“When we go back in history and look at cities who navigated [the pandemic], I think Newark will be on top of that list,” says renowned chef Marcus Samuelsson.
His comment was part of the panel “Community Investment Makes Cents for Business” at SXSW this year, moderated by Abhinav Mathur, SVP, Global Center for Urban Development at Audible. Samuelsson, along with fellow panelists Newark Mayor Ras J. Baraka and Audible VP, Urban Innovation Aisha Glover, was addressing the transformative nature of public-private initiatives to create citywide safety nets.
The conversation focused on Newark Working Kitchens (NWK), which Audible launched in April 2020 to help keep local restaurants open and to deliver nutritious meals to residents-in-need. The program reflects our long-standing commitment to Newark, a mission that encompasses improving the lives of students, entrepreneurs and residents across the city, as well as encouraging employees to live, serve and play in our hometown. To date, NWK has served more than 800,000 meals and has sustained hundreds of jobs, thanks to the work of participating restaurants and community partners and the support and funding from government, corporations and foundations.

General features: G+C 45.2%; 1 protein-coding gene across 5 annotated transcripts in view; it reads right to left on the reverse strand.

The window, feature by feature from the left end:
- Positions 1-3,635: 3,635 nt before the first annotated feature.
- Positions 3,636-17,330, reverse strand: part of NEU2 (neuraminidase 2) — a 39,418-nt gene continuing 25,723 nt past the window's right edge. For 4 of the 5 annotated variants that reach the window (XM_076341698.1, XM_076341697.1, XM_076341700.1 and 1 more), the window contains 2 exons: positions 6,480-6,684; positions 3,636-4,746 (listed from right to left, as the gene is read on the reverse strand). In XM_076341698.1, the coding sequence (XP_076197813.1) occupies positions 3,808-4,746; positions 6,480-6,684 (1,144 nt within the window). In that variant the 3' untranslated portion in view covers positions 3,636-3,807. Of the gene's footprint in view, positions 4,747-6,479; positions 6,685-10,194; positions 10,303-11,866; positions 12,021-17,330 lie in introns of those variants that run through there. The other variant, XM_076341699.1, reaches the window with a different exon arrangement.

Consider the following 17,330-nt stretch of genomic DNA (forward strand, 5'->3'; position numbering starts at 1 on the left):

That support includes over $2.5M in city and state funding. “The only thing that we could do is figure out partnerships and collaboration to deal with [the pandemic] in a collective way,” says Mayor Baraka. “We have worked to move past the simple kind of philanthropy that goes up and down and there is no real cyclical relationship with the city at all.”
“Cities need companies that are committed to their long term success,” adds Glover. “We all know that that's good for business, but it's also good for the economy, right? It also allows for more equitable growth. For years in Newark, and in cities like Newark, you've had people driving from the suburbs—parking in their office buildings, taking the elevator up to their offices. You could actually work in Newark and never step foot in a Newark neighborhood and breathe the air…but that's the exact opposite of what companies like Audible believe in and what we're striving for now.”
Glover shared how much economic development Newark was seeing pre-pandemic and how the initiatives incubated in the city have value for other corporations and cities worldwide. These impact models are something Audible is looking to share through our new Global Center for Urban Development, including replicating initiatives like NWK, she says.
As bad as this past year has been, with far too many lives lost and people experiencing deep economic hardship, “it’s also a reset,” Samuelsson says. “I think it's time for us to really start seeing each other as neighbors, and [asking] how do we thrive together? How do we navigate this together?”